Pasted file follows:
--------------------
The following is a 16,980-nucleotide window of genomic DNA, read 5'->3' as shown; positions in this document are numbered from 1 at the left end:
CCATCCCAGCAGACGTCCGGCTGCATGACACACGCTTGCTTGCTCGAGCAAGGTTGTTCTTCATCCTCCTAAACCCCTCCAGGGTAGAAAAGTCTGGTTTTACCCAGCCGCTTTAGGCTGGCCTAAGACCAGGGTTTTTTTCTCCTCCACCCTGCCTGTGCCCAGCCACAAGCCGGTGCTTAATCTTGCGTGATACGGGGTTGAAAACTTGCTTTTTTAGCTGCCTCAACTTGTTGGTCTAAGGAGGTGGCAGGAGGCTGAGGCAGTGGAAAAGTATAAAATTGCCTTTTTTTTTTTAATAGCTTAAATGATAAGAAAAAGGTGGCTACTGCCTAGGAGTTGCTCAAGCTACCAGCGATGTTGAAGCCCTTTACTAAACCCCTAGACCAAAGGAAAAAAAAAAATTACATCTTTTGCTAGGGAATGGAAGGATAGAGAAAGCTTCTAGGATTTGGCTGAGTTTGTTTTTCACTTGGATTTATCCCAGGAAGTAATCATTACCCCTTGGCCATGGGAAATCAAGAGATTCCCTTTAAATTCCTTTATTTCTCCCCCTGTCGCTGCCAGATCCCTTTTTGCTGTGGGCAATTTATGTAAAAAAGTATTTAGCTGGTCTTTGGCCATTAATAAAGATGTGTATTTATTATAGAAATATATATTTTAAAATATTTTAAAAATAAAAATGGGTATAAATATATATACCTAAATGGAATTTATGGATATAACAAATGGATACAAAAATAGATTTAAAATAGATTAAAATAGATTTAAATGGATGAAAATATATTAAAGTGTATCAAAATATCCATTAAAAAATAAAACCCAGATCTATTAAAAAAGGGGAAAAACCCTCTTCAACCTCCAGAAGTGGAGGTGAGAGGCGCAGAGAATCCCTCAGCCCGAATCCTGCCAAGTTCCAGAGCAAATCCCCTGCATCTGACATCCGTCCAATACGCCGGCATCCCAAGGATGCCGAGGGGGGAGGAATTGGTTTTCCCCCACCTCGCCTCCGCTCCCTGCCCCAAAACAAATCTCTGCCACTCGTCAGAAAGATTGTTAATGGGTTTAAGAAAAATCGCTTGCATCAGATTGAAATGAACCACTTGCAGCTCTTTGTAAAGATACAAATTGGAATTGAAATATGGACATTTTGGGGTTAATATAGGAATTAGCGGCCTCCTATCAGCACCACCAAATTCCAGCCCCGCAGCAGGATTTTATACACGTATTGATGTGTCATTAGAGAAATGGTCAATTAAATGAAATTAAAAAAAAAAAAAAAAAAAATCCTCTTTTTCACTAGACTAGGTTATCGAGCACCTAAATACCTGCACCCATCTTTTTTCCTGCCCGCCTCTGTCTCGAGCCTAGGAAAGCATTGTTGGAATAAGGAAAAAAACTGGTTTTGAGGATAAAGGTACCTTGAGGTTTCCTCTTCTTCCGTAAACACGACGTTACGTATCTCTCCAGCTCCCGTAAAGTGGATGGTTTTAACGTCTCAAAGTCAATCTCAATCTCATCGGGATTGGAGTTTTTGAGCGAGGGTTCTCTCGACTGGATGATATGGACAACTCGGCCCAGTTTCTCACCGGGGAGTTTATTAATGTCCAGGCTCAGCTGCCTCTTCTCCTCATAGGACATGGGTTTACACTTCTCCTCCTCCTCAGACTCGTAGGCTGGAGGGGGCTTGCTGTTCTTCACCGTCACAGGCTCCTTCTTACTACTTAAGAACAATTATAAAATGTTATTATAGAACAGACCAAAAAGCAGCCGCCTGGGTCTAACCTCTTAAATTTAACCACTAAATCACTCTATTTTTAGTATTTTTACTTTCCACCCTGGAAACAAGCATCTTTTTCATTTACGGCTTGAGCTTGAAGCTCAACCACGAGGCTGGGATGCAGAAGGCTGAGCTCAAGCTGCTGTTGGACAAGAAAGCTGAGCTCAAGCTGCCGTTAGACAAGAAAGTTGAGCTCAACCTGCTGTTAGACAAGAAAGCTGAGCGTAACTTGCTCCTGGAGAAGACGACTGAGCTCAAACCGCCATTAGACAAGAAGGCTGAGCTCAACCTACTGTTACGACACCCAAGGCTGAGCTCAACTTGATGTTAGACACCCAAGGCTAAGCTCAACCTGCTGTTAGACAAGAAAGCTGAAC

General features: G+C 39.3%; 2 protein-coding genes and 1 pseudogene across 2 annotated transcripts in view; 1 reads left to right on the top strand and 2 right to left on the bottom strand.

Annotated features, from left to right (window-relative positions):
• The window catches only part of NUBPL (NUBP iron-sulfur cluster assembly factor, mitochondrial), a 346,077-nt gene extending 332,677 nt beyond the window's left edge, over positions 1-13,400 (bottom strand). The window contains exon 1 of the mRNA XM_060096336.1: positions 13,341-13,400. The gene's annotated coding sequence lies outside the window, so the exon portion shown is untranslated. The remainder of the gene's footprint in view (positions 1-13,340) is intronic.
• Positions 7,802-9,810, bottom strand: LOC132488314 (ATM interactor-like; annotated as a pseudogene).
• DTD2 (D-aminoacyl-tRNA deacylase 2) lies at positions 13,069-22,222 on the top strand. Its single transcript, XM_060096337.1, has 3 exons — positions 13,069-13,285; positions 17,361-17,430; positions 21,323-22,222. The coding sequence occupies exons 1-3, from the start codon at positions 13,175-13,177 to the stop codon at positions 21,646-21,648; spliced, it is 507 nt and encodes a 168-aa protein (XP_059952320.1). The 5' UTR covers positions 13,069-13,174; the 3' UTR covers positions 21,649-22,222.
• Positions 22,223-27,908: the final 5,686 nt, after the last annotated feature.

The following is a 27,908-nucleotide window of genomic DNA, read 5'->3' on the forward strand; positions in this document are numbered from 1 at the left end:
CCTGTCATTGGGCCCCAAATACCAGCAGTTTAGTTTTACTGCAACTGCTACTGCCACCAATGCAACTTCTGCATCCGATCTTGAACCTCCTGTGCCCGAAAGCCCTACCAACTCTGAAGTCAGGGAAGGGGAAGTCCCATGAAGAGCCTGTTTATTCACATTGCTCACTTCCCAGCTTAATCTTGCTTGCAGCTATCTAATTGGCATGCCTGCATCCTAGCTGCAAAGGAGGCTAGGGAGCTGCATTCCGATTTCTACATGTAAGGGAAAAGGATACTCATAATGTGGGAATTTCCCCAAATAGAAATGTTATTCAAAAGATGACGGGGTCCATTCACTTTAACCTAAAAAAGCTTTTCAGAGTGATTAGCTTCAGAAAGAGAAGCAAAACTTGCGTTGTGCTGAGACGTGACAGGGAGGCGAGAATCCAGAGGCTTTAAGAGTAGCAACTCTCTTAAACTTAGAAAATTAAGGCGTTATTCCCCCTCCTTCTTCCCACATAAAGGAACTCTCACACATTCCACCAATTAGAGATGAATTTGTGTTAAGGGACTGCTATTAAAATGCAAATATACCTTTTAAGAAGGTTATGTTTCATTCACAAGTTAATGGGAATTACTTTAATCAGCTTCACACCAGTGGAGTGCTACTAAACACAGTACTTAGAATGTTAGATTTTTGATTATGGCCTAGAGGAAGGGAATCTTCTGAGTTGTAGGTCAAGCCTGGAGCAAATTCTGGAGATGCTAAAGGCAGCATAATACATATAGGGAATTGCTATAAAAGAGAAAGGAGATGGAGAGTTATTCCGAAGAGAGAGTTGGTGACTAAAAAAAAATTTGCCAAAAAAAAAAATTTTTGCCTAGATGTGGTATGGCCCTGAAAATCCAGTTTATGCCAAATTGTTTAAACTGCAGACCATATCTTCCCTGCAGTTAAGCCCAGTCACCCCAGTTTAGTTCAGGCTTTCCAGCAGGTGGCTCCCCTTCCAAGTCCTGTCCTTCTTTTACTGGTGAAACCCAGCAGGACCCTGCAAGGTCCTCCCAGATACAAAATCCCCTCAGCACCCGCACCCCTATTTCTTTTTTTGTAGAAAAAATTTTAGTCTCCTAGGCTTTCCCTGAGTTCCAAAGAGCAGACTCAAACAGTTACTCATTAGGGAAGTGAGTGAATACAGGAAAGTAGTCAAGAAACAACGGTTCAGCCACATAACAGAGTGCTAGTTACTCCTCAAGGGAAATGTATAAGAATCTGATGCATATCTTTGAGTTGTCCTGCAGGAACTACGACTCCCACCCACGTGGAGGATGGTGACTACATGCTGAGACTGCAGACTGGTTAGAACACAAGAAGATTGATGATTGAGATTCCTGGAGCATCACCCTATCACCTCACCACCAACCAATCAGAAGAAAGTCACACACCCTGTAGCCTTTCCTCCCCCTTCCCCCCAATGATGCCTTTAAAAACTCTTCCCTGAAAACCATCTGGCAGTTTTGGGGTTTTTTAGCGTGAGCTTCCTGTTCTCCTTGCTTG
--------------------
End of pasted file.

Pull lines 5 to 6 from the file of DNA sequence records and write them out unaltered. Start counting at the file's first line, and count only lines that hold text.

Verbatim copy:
• The window catches only part of NUBPL (NUBP iron-sulfur cluster assembly factor, mitochondrial), a 346,077-nt gene extending 332,677 nt beyond the window's left edge, over positions 1-13,400 (bottom strand). The window contains exon 1 of the mRNA XM_060096336.1: positions 13,341-13,400. The gene's annotated coding sequence lies outside the window, so the exon portion shown is untranslated. The remainder of the gene's footprint in view (positions 1-13,340) is intronic.
• Positions 7,802-9,810, bottom strand: LOC132488314 (ATM interactor-like; annotated as a pseudogene).